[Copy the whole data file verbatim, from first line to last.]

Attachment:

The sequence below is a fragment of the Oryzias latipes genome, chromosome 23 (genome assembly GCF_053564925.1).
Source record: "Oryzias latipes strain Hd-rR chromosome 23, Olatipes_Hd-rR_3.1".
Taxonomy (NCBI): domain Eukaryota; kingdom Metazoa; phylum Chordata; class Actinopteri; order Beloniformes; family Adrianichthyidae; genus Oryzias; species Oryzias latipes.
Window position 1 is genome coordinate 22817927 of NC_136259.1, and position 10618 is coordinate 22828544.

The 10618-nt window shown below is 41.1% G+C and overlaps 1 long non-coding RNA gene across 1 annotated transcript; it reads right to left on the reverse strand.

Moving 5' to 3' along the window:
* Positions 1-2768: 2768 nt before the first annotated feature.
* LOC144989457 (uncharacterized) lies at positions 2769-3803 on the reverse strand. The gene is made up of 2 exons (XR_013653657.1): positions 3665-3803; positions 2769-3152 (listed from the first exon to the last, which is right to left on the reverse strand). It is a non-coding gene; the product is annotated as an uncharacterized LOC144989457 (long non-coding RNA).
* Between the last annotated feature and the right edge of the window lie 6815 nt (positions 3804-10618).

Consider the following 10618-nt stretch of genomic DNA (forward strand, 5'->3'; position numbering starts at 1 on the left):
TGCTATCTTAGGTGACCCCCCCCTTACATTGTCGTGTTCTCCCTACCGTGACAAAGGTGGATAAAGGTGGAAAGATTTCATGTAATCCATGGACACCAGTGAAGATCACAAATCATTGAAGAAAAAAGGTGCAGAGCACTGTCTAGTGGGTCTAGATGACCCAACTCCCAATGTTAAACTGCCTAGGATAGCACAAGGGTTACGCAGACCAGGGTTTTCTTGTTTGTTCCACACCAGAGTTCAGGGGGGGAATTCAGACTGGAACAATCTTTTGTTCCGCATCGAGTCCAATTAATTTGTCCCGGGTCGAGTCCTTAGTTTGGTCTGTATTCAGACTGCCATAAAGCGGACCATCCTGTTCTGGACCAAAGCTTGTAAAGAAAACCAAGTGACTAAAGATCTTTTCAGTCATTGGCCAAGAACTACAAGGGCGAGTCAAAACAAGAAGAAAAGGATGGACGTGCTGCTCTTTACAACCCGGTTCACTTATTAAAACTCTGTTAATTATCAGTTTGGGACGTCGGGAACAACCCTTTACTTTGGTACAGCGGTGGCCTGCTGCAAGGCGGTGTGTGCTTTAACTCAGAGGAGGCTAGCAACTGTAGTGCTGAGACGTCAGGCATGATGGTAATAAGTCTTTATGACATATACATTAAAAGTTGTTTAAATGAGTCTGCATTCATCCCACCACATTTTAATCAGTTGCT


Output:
The sequence below is a fragment of the Oryzias latipes genome, chromosome 23 (genome assembly GCF_053564925.1).
Source record: "Oryzias latipes strain Hd-rR chromosome 23, Olatipes_Hd-rR_3.1".
Taxonomy (NCBI): domain Eukaryota; kingdom Metazoa; phylum Chordata; class Actinopteri; order Beloniformes; family Adrianichthyidae; genus Oryzias; species Oryzias latipes.
Window position 1 is genome coordinate 22817927 of NC_136259.1, and position 10618 is coordinate 22828544.

The 10618-nt window shown below is 41.1% G+C and overlaps 1 long non-coding RNA gene across 1 annotated transcript; it reads right to left on the reverse strand.

Moving 5' to 3' along the window:
* Positions 1-2768: 2768 nt before the first annotated feature.
* LOC144989457 (uncharacterized) lies at positions 2769-3803 on the reverse strand. The gene is made up of 2 exons (XR_013653657.1): positions 3665-3803; positions 2769-3152 (listed from the first exon to the last, which is right to left on the reverse strand). It is a non-coding gene; the product is annotated as an uncharacterized LOC144989457 (long non-coding RNA).
* Between the last annotated feature and the right edge of the window lie 6815 nt (positions 3804-10618).

Consider the following 10618-nt stretch of genomic DNA (forward strand, 5'->3'; position numbering starts at 1 on the left):
TGCTATCTTAGGTGACCCCCCCCTTACATTGTCGTGTTCTCCCTACCGTGACAAAGGTGGATAAAGGTGGAAAGATTTCATGTAATCCATGGACACCAGTGAAGATCACAAATCATTGAAGAAAAAAGGTGCAGAGCACTGTCTAGTGGGTCTAGATGACCCAACTCCCAATGTTAAACTGCCTAGGATAGCACAAGGGTTACGCAGACCAGGGTTTTCTTGTTTGTTCCACACCAGAGTTCAGGGGGGGAATTCAGACTGGAACAATCTTTTGTTCCGCATCGAGTCCAATTAATTTGTCCCGGGTCGAGTCCTTAGTTTGGTCTGTATTCAGACTGCCATAAAGCGGACCATCCTGTTCTGGACCAAAGCTTGTAAAGAAAACCAAGTGACTAAAGATCTTTTCAGTCATTGGCCAAGAACTACAAGGGCGAGTCAAAACAAGAAGAAAAGGATGGACGTGCTGCTCTTTACAACCCGGTTCACTTATTAAAACTCTGTTAATTATCAGTTTGGGACGTCGGGAACAACCCTTTACTTTGGTACAGCGGTGGCCTGCTGCAAGGCGGTGTGTGCTTTAACTCAGAGGAGGCTAGCAACTGTAGTGCTGAGACGTCAGGCATGATGGTAATAAGTCTTTATGACATATACATTAAAAGTTGTTTAAATGAGTCTGCATTCATCCCACCACATTTTAATCAGTTGCT